Wednesday, December 23, 2009


Got some very amazing news yesterday, and I can only keep thanking God over and over for a miracle--my Dad suddenly responded to his treatment, I mean, DRAMATICALLY responded.  His blood counts dropped like a stone, which means the chemo is starting to work for him.  Doesn't look like salvage will be necessary, and hopefully, God willing, he is back on the road to remission.  I'm so happy, it's the best Christmas present ever!

On another good note, I will be exhibiting in New York City in mid-January, so I hope to see some of my old and new friends there.  I will be exhibiting with other women artists in the National Association of Women Artists 2010 exhibition.  The exhibit begins January 15th, and the opening reception is on January 20th, from 5 pm to 7 pm.  The gallery is located at 80 Fifth Avenue, Suite 1405, New York, New York.  You can email me for more details and I'll post them as they become more known to me as well ;-)

Anyhow, I wish the happiest of all happiness to you all for this upcoming holiday, May God Smile On Us All!

Saturday, December 19, 2009

Snow and the blues

Feeling rather sad today.  I was looking through old photos, and wondering where time has gone...the kids were little, we were young and, I feel time has caught us. 

Dad's treatment seems to have failed at this point, it seems he has become refractory to his protocol.  Refractory.  The one word no patient wants to ever hear.  His numbers have come back up, and his Dr. will look to try a clinical trial for salvage.  Salvage.  A sinking ship.  A dying patient.  My Dad.  I'm numb now.

Will this be our last Christmas together?  Will we lose him?  Will the new year take him away from us?  Who else will not make it through 2010??  We have so many who are sick in our family now...I can't think about it, since it makes my heart just sink in my chest.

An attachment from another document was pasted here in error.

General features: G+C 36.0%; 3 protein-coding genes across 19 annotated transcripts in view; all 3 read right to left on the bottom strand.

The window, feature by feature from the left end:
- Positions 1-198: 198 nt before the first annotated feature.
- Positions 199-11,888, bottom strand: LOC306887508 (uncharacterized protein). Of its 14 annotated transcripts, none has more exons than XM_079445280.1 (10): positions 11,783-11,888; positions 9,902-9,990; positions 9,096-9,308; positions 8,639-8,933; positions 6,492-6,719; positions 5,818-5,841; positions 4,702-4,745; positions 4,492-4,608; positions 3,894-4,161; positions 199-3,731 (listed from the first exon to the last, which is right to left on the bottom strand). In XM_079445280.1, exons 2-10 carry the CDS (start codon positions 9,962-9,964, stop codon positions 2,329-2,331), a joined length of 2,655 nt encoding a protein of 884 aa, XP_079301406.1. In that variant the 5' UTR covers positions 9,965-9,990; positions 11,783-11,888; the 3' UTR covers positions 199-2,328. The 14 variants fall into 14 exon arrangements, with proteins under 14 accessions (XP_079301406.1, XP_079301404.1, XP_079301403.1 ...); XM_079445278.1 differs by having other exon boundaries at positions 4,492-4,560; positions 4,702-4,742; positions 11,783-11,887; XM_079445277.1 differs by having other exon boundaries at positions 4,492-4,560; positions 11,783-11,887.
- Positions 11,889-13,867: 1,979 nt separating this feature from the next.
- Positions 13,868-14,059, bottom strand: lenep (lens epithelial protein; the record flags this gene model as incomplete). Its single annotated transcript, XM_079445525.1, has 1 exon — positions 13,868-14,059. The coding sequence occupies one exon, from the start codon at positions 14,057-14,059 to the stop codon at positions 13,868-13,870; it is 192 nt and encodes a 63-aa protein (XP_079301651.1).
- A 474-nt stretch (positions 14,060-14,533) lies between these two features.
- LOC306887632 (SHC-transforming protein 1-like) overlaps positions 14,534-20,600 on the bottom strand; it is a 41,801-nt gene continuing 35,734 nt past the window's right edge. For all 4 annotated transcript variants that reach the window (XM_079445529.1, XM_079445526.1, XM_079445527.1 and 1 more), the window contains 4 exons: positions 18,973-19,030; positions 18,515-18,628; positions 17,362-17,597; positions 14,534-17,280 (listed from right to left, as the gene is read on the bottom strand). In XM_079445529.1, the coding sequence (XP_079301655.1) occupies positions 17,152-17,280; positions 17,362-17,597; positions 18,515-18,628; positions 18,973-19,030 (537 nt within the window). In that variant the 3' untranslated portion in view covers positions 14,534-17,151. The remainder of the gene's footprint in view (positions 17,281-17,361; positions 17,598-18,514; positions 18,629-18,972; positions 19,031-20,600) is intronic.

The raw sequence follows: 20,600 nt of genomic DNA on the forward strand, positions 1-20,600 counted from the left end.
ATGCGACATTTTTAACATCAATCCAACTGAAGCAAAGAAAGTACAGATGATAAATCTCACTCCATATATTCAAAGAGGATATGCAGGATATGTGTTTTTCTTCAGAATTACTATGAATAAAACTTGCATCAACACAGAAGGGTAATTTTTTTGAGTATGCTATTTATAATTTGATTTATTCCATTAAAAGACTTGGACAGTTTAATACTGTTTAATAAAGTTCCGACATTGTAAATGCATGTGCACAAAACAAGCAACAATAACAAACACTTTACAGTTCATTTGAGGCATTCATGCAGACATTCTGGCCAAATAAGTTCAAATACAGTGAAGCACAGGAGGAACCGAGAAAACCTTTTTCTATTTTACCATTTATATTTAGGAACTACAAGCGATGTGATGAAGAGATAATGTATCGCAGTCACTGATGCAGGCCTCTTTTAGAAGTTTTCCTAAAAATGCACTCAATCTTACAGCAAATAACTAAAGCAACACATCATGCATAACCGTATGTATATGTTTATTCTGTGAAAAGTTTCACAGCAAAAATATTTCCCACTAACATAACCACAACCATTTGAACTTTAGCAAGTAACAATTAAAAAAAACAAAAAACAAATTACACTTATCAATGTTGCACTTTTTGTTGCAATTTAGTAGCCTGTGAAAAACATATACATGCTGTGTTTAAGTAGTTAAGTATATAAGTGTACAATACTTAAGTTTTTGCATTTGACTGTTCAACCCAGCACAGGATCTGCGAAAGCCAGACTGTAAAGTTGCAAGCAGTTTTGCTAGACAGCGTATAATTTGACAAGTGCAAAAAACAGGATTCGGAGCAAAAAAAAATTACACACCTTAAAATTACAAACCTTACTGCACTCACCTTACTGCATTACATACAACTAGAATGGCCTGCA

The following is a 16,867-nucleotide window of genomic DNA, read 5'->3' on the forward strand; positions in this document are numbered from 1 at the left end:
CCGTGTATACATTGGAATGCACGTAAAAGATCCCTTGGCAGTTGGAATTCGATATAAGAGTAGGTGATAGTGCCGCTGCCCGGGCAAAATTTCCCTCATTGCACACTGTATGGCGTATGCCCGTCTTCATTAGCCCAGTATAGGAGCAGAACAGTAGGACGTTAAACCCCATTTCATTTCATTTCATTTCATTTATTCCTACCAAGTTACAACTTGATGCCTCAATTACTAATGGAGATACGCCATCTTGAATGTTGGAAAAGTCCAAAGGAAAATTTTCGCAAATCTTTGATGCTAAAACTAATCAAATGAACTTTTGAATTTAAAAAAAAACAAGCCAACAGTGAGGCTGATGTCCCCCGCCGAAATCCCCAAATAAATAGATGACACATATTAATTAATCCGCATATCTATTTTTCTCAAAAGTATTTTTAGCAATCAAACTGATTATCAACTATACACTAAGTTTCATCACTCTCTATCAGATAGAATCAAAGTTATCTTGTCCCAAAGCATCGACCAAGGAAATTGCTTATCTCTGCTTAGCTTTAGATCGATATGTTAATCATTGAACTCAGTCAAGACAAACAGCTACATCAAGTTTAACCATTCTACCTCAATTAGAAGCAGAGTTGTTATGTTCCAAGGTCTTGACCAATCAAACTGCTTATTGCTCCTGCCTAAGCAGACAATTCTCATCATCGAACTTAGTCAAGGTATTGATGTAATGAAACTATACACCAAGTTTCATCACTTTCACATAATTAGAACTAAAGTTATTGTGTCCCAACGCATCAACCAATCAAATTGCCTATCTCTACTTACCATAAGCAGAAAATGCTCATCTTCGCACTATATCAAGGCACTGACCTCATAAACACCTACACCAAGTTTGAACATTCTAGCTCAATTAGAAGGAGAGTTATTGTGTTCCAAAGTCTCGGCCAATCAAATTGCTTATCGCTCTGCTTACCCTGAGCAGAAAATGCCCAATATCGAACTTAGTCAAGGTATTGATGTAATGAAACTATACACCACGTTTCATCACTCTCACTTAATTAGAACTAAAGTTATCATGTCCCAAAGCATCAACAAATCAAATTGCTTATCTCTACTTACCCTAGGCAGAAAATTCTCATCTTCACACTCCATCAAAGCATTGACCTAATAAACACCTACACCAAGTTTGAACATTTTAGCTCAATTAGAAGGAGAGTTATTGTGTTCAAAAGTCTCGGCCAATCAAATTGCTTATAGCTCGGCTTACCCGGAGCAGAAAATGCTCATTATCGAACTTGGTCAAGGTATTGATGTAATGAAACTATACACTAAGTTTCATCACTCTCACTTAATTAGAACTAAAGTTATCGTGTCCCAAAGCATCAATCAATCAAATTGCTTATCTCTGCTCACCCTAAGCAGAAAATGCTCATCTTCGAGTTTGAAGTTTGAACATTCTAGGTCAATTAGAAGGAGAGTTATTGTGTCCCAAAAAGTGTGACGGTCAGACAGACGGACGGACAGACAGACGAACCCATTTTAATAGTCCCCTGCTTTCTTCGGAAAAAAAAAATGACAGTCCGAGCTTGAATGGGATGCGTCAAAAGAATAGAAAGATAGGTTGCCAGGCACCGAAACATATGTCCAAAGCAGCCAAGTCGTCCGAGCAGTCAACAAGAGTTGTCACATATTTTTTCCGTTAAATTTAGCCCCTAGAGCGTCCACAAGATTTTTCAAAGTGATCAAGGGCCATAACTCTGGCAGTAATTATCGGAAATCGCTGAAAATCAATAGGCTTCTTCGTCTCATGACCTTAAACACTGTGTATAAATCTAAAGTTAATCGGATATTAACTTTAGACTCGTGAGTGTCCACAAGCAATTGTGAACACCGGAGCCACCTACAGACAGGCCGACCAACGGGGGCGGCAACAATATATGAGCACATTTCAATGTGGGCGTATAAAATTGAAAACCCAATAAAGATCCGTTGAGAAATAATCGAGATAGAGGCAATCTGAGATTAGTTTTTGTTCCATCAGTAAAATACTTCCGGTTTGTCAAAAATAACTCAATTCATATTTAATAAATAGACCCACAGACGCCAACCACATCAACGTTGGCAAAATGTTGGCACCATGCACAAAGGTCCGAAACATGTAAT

I hope my brother is having a happy birthday...he has many cares on his shoulders, so I hope today will be good to him. 

I don't know if I can drag myself outside to work...I may never stop.  I'll just lose myself in my painting...another world, where there is no sickness and no death.  Just happy, smiling faces of the people you love...

Tuesday, December 15, 2009

New painting--"Siene in December" Day 2

Here is the start of day 2, and below, is where I had to end off, due to some sudden business outside the studio that cropped up--but I will get back to it early tomorrow morning.

New painting--"Siene in December" Day 1

Here is the first stage of this painting--I had put together several sketches, and did a final composition, as the basic reference.  I'm never too hard or fast with making an exact replica, so I kind of just remember what my impression of that day was, and blend it with my initial on site I am intimate with the scene in my mind, I have no doubt of what struck me as beautiful that day.

Monday, December 14, 2009

Back to work!!

Out all day in studio--feeling much better...still don't have an appetite, but who would complain about that LOL

Started a new painting based on sketches and references I did in Paris...will do a series of 5 paintings only until I return to France in the summer for a more immersive study.

I'll post the progress as I go, because I have had a few people indicate this would be interesting to them, rather than just seeing the very end finished painting.

It's pretty warm today, but my studio is still a bit damp, so I can't wait for our friend to come and insulate it at the end of the month...or it's gonna continue being mighty chilly out there! I'll have to lose myself in Bocelli and that will thaw me out...his incredibly beautiful voice will keep me warm ;-)

Anyway, here I'll leave you with a photo I took from the first level (Floor 1) of the Eiffel Tower...